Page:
Originally Posted by BattleAngel
Nonsense. I've said it a zillion times, and people seem to just ignore it...
Bruce Wayne kills a huge number of people in Batman Begins. The "I don't have to save you" logic doesn't hold up when you directly cause the situation from which a person needs saving. In court, Batman would be charged with murduring Ra's, even if it wasn't first degree.
But forget Ra's... He exploads the League of Shadows! He commits arson resulting in the death of untold scores of people- from nameless ninjas to the fake Ra's, to the criminal they asked him to behead (worst of all).
He kills Talia. It may not be murder, but he fires the shots that directly cause her to die from a broken neck.
Batman's kill count in TDKT is probably somewhere between 5 and 50, depending on how many LoS ninjas died in the explosion.
It's possible that this thematic hypocrisy is intentional commentary on how Wayne is capable of justifying things through mental gymnastics, but I think it's more than likely an example of lazy, hollow writing.
Lots to like about TDKT but it is thematically bankrupt, and is less realistic than the 89 Batman by far.
Well not to go down this rabbit hole, but....
You are right that Batman blowing up the LOS temple at the beginning of BB--and I'd also add crashing his Batmobile head on to that first truck in TDK--in reality would have caused deaths. However, much like the comics, the explosions and fatalities indirectly caused by Batman in the background are glossed over. This is not unlike how Joker--in any medium--can seemingly smuggle explosives or Smilex gas into just about any place without concern be it a hospital, a ferry, a 1989 art museum, or a popular carnival from the mind of Frank Miller. Such logistics will always have to be overlooked.
As for the thematic "bankrupt" nature of TDKT? I will simply say that it is still to date the most intriguing and rich of its genre for conversations and critical thinking.
For example, you say that Batman straight up killed Talia Al Ghul. I would agree and consider it an evolution of his character:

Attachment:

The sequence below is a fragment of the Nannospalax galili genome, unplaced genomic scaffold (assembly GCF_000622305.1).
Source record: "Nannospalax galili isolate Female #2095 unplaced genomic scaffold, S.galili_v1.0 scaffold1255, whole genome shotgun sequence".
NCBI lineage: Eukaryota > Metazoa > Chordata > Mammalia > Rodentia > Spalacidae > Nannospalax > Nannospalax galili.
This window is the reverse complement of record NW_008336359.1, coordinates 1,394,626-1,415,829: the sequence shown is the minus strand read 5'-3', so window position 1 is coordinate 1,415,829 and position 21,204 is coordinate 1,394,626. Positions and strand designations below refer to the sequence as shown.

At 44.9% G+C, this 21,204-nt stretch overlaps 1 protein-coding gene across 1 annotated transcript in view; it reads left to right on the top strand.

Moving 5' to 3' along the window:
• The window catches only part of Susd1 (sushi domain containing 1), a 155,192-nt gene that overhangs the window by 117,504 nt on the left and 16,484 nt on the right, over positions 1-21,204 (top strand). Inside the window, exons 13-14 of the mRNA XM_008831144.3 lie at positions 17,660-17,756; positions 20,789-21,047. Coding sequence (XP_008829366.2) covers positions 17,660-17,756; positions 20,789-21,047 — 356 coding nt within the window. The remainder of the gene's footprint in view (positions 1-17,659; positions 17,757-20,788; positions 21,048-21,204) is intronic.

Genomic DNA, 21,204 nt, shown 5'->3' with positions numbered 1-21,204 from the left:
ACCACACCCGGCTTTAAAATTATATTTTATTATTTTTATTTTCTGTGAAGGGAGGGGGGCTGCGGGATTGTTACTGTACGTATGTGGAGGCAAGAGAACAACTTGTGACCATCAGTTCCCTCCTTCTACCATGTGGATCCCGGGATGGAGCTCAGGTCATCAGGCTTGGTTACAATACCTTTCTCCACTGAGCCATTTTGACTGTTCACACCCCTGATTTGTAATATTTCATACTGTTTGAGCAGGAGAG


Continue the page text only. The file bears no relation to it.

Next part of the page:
In TDK, he is absolutist in his pathological need to save everyone. To the point where he would rather crash his motorcycle (and possibly kill himself) than stop the Joker from killing innocent civilians with lethal force. He even goes out of his way to save the Joker after throwing him off a skyscraper at the end. But when placed in a no-win scenario, he is forced to choose between saving Jim Gordon's son and stopping Harvey Dent in a process that would directly result in Dent's death. Whether you want to label this as murder or manslaughter, Batman killed Two-Face so Jim Gordon Jr. might live. He broke his one rule and that is why he is willing to create a cover-up for Harvey's crimes, if only to deprive Joker of his victory by stealing a pyrrhic one of his own.
In TDKR, Bruce is forced to confront all of his contradictions when he is left to rot as "a man of privilege" in a hole in the ground while his city burns. His obsession has consumed him to the point where he has no will to live beyond the mask, and he must give up that mask, as well as what some would deem the childish, or rather simplistic notions associated with it. To save Gotham, and just as importantly himself, he must put away his black-and-white worldview and the thought that he can save the world by playing by rules he more or less established for himself when he was in a place inconsolable rage and grief as a young man with a stunted worldview.
This is why he can:
1) Give up being Batman at the end.
2) Let Selina Kyle go, despite her sins.
3) Even appear in daylight at the end of TDKR as both a symbol AND a man, who is clearly flesh and blood in the sun's morning light. A first in the ENTIRE TRILOGY.
He has come out of the proverbial dark night and put away his "tricks and theatricality," as well as his tradition. It is why he also ignore his rules that he once broke for Dent without discrimination when his actions lead to the death of Talia and at least two of her minions (one driving the truck and at least one in a tumbler he leads missiles into). But he has "outgrown" Batman at this point, and has a more nuanced/utilitarian view of what "must be done."
The political implications of this is up to you. However, it is clearly not thematically bankrupt when we can even have this conversation.